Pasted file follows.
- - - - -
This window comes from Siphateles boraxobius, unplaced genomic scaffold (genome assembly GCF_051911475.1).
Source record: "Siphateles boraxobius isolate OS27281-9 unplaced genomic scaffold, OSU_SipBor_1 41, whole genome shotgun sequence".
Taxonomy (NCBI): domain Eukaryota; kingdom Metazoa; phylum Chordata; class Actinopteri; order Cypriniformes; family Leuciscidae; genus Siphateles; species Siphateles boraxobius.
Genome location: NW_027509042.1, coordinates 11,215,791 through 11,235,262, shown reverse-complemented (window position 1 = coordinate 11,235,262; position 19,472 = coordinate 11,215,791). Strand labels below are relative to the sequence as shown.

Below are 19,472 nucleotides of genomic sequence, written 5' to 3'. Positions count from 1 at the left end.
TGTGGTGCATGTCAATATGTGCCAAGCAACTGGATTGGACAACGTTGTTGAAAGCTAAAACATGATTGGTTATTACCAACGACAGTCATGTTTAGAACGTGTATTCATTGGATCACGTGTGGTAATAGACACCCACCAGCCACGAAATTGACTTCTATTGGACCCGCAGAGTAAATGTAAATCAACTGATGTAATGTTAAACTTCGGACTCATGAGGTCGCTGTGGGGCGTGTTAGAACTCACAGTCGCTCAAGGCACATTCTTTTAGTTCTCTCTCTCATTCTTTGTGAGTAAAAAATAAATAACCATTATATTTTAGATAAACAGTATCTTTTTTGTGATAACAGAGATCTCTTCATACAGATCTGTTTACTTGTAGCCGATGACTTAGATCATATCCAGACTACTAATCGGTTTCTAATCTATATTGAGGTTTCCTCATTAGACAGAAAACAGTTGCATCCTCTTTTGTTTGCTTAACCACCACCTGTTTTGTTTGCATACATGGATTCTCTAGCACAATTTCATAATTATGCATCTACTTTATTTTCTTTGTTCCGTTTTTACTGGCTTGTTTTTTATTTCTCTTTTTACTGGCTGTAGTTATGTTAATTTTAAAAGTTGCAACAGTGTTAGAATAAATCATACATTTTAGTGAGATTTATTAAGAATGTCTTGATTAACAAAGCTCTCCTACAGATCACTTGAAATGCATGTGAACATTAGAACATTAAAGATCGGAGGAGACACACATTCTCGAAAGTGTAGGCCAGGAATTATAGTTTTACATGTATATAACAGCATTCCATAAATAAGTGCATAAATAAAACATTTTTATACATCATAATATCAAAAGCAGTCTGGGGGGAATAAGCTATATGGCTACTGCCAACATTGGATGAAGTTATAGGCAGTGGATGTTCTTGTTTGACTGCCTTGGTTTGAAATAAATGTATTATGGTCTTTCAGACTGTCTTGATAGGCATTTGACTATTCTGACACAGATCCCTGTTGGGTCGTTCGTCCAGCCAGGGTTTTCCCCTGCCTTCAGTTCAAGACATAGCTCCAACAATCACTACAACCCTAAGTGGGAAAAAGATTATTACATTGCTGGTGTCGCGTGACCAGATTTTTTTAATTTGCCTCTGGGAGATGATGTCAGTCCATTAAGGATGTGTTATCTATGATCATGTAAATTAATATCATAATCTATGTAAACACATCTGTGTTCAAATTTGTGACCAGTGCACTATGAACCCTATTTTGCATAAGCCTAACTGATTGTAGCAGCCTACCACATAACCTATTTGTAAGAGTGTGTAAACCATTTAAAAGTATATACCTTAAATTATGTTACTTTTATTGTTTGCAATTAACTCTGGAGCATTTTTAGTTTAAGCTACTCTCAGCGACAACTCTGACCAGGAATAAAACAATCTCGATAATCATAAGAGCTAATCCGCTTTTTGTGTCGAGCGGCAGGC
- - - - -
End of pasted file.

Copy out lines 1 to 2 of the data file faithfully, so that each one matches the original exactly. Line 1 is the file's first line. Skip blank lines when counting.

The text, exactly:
This window comes from Siphateles boraxobius, unplaced genomic scaffold (genome assembly GCF_051911475.1).
Source record: "Siphateles boraxobius isolate OS27281-9 unplaced genomic scaffold, OSU_SipBor_1 41, whole genome shotgun sequence".